In the early years of the war, Bogart often visited Malabar with his third wife, the actress Mayo Methot. They had a famously combative relationship, complicated by the fact that both of them were drunks. When angry, Methot liked to throw various domestic objects at her husband, especially phonograph records, which, she once told a reporter, made “such a satisfactory crash.” At Malabar, Methot had to make do with whatever happened to be lying around. Bromfield’s daughter Ellen recalled a typical incident during one of the couple’s visits: “One of my mother’s favorite Venetian lamps went whizzing past Bogie’s ear, and in an instant the entire room exploded into a cyclone of books, ashtrays [and] whiskey bottles.”
Methot’s relationship with Bogart effectively ended in 1944, when he was cast as the lead in the Hemingway adaptation To Have and Have Not. The reason for the breakup was Bogie’s costar: twenty-year-old Lauren Bacall, a tall, cat-eyed actress described in the press like a man-eating serpent. She was “slithery,” “sulfurous,” “languorous.” She was also deeply in love. “There was no way Bogie and I could be in the same room without reaching for one another, and it wasn’t just physical,” she wrote in her memoir, By Myself. “It was everything—heads, hearts, bodies, everything going at the same time.” As Bogart’s affair with Bacall heated up, Methot desperately tried to hold on to her marriage. Bogart felt trapped, so he started drinking more, sometimes calling Bacall late at night when he was deep in his cups to say that he missed her.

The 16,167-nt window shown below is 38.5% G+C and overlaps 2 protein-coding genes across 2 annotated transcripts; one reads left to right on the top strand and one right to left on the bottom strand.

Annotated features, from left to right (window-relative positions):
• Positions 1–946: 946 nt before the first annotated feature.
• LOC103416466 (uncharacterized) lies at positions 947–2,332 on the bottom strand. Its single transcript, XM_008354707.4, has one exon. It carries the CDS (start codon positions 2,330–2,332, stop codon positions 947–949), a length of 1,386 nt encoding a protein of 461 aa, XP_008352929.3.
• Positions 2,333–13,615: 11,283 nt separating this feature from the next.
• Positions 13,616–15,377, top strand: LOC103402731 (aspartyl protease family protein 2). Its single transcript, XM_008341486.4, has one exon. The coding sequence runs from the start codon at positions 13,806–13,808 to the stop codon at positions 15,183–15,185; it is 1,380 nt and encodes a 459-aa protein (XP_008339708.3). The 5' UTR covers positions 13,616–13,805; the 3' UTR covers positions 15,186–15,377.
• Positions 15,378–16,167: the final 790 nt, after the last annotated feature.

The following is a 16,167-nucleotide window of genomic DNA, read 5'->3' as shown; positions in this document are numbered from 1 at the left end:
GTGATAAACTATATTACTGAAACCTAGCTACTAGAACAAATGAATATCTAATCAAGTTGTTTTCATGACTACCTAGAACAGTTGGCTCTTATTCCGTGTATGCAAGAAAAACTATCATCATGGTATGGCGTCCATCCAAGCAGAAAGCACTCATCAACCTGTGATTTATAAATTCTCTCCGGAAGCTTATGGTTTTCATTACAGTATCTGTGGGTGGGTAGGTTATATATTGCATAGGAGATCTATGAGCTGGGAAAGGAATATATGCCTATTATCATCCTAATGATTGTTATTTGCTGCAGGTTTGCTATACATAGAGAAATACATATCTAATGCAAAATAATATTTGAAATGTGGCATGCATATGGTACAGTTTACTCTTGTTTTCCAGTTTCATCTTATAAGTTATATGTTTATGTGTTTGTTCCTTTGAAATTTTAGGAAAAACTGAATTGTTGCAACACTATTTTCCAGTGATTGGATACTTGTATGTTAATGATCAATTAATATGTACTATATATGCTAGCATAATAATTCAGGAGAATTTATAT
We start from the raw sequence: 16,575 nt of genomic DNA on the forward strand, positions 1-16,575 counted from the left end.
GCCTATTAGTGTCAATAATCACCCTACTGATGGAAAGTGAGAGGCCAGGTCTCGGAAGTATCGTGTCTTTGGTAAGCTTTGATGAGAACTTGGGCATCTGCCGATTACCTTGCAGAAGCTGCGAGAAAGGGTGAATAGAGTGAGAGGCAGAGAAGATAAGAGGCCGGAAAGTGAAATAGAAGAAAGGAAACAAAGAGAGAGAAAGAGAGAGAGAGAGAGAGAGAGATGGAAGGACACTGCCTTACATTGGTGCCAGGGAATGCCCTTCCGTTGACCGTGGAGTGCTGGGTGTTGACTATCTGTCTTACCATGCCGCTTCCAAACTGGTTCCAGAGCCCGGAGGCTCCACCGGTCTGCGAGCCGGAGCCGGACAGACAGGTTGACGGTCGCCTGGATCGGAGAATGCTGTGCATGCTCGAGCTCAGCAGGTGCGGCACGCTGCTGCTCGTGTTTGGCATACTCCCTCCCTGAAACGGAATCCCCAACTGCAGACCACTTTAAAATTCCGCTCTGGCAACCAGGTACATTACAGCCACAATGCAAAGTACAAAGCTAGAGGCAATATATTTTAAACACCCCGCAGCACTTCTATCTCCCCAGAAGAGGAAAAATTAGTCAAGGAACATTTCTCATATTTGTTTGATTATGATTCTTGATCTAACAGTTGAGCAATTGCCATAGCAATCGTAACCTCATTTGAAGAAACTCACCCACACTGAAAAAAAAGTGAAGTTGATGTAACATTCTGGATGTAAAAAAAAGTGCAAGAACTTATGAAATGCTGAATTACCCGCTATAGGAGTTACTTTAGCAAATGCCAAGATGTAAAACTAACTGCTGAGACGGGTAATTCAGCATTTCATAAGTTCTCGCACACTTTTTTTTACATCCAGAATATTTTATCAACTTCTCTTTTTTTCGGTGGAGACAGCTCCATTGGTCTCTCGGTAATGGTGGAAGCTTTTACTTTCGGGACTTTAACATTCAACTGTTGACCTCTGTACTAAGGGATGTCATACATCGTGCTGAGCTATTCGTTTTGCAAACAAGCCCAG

Methot was not the only thing keeping them apart. “Baby,” as Bogart called Bacall, was twenty-five years his junior. “I could be your father,” he told her. In a confessional letter to Bromfield (whom he jokingly addressed as “Dear Father Bromberg”), Bogart wondered if the reverse wasn’t actually true: “She’s too old for me—and I’m too young to be married.”
In January 1945, after finishing work on his next picture with Bacall, The Big Sleep, Bogart headed for a two-week visit to Malabar to decompress and plot his next steps. Bacall met him on the farm later that month. Around this time, gossip columnists began reporting on the affair and Bogie finally owned up to it. Asked if he intended to marry the young actress, Bogart said, “You’re God damn right. But I’m not divorced yet so we’ve got to put it off.” The press seemed confused by Bogart’s whereabouts. “The mystery of the week in Hollywood,” read one wire report, “was why Humphrey Bogart journeyed 2,000 miles to an Ohio farm to announce his romance.”